How Food Can Help Hair Loss and Thinning

June 15, 2019

How Food Can Help Hair Loss and Thinning

One question our nutritionists are frequently asked is, “Are there any supplements or certain foods I should add to my diet that will help to slow down or stop my hair loss?” If you are experiencing hair thinning, you are not alone. As many as 40% of women experience female pattern hair loss and hair thinning. One of the biggest culprits is lack of nutrients. Listen in as we discuss key nutrients we need for hair growth, who is at risk for hair thinning, along with supplement and meal ideas that might help.

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JOANN: Welcome to Dishing Up Nutrition. My name is JoAnn Ridout and I'm a Registered and Licensed Dietitian, and I'm in the studio this morning with Carolyn Hudson, who is also a Registered and Licensed Dietitian. Both of us have had over 30 years of experience each. That's a lot of experience in the nutrition field. And like that insurance company's commercial on TV says, we have seen it all.

CAROLYN: Oh boy. Have we ever, JoAnn.

JOANN: Because of our extensive experience working with many, many clients over these 30+ years, Carolyn and I thought today we would address some of the frequently asked questions that we've been asked. One of those questions is, are there any supplements or certain foods I should add to my diet that will help to slow down or stop my hair loss? I'm getting bald spots on my head and I'm so embarrassed. Boy, I've heard that one. Personally, I've found that both women and men are very willing to change their diet or take some supplements, even give up alcohol or whatever I suggest if only I can help them get their hair to grow again.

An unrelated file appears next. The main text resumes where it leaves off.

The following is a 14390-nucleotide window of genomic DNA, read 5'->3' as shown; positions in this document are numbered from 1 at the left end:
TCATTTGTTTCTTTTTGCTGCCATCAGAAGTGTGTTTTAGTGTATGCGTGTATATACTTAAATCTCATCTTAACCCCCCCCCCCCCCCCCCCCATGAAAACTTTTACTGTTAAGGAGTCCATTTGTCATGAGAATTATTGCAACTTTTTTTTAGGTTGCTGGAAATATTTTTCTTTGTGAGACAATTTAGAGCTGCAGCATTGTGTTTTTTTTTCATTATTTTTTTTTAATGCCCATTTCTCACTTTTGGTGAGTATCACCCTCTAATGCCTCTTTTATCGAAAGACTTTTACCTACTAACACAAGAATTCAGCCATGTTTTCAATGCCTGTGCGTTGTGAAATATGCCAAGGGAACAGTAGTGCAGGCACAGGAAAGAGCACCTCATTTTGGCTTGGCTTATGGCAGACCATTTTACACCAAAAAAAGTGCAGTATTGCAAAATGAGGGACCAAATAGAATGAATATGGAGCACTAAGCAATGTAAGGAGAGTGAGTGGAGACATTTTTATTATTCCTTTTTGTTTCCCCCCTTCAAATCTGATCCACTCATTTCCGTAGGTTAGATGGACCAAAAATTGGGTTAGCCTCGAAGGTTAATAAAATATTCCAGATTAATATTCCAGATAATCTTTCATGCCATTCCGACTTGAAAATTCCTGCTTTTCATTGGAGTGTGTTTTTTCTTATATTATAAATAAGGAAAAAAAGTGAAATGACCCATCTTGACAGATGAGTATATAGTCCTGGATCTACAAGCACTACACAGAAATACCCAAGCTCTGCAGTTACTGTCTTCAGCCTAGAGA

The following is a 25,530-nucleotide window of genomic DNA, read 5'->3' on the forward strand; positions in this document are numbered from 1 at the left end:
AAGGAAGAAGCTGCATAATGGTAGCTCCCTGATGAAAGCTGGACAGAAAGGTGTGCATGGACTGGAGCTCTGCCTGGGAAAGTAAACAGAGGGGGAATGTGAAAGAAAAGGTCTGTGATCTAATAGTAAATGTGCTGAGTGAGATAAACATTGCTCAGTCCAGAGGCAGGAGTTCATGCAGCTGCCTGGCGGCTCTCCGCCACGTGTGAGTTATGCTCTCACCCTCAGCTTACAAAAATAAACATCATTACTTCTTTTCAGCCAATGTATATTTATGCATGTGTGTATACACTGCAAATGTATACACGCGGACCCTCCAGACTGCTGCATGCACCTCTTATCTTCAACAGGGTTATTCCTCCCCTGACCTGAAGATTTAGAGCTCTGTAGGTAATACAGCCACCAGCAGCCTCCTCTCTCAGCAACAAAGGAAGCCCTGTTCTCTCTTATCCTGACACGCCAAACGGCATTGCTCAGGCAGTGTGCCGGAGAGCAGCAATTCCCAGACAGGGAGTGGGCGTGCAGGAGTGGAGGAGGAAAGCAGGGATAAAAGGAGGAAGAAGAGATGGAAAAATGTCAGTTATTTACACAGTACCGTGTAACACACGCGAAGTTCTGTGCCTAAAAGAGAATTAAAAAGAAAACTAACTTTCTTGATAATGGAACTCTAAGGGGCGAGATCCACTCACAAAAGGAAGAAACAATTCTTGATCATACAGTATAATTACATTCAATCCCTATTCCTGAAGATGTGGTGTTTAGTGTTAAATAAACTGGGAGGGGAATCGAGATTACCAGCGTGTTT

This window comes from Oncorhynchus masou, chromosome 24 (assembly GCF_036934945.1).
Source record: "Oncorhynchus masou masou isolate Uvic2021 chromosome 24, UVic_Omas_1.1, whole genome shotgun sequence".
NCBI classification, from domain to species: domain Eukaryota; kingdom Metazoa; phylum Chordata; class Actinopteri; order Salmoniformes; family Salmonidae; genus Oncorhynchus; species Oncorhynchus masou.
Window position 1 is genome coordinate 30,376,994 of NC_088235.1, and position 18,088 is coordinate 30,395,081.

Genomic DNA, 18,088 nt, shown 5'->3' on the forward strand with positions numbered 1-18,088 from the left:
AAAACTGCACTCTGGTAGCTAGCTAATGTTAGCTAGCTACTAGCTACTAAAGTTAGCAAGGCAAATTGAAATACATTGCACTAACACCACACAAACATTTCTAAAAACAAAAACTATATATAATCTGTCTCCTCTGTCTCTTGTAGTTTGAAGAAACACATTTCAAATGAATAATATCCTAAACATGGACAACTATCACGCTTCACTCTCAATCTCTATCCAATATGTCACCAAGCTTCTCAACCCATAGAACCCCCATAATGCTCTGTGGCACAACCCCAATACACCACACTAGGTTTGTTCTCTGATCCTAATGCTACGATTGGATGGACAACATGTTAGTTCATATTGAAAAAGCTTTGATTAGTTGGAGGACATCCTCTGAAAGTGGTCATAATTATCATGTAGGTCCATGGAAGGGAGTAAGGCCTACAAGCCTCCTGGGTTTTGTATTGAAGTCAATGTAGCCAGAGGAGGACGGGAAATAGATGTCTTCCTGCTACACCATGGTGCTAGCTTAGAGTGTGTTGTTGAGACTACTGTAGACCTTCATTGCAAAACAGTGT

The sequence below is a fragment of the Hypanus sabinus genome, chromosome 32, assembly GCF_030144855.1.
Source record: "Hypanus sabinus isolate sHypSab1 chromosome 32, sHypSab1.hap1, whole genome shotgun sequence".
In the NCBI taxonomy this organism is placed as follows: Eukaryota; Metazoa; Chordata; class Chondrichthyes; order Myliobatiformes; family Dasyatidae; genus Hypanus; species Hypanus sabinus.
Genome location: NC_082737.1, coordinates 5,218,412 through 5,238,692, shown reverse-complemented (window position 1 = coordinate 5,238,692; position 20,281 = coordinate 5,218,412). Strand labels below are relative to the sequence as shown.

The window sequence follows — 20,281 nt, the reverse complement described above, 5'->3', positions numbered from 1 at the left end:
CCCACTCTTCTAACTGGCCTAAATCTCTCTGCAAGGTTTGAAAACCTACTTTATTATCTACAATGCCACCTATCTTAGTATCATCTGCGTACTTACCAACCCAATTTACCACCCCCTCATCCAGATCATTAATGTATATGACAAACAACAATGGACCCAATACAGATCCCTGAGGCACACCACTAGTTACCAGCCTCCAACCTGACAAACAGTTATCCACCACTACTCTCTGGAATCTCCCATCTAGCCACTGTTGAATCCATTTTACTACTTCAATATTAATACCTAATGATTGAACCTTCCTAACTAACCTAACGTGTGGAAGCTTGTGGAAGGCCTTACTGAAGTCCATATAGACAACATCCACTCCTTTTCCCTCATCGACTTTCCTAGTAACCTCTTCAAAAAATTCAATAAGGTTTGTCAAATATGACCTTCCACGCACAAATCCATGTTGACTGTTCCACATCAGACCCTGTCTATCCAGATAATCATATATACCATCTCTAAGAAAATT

CAROLYN: That is true. And if you are experiencing hair thinning, you are not alone. As many as 40% of women experience female patterned hair loss and hair thinning. We know both women and men experience this and these take a real toll on a person's well-being. In fact, JoAnn, I found a statistic here that says that by age 50, 85% of men experience some degree of hair loss. There can be many causes of hair thinning such as childbirth, or times of excessive amounts of stress, lack of sleep—that's a really big one for a lot of people—thyroid problems. But interestingly, one of the biggest culprits is lack of nutrients. In fact, I was just saying to somebody last night, "Oh yeah, Mike, the show tomorrow is on hair thinning." And he said, "What! You could do something about that with nutrients and food? I don't believe it." I said, "Yeah, well you'll just have to tune in."

JOANN: We live in a country of plenty, right? Plenty of food. So why would we be deficient in key nutrients? I believe the reason could be traced back to that low-fat, low-protein, starvation, weight loss types of diets. And they were so very popular and in fact, unfortunately, still are in many cases, right? So our hair needs two key nutrients for hair growth: protein and fat. And sadly both of these nutrients are really missing in those low-calorie and weight loss plans. So why do we need that protein for our hair? The fact is that a simple strand of hair is made up of protein fibers. So it makes perfect sense that we need enough protein in our diet for healthy hair.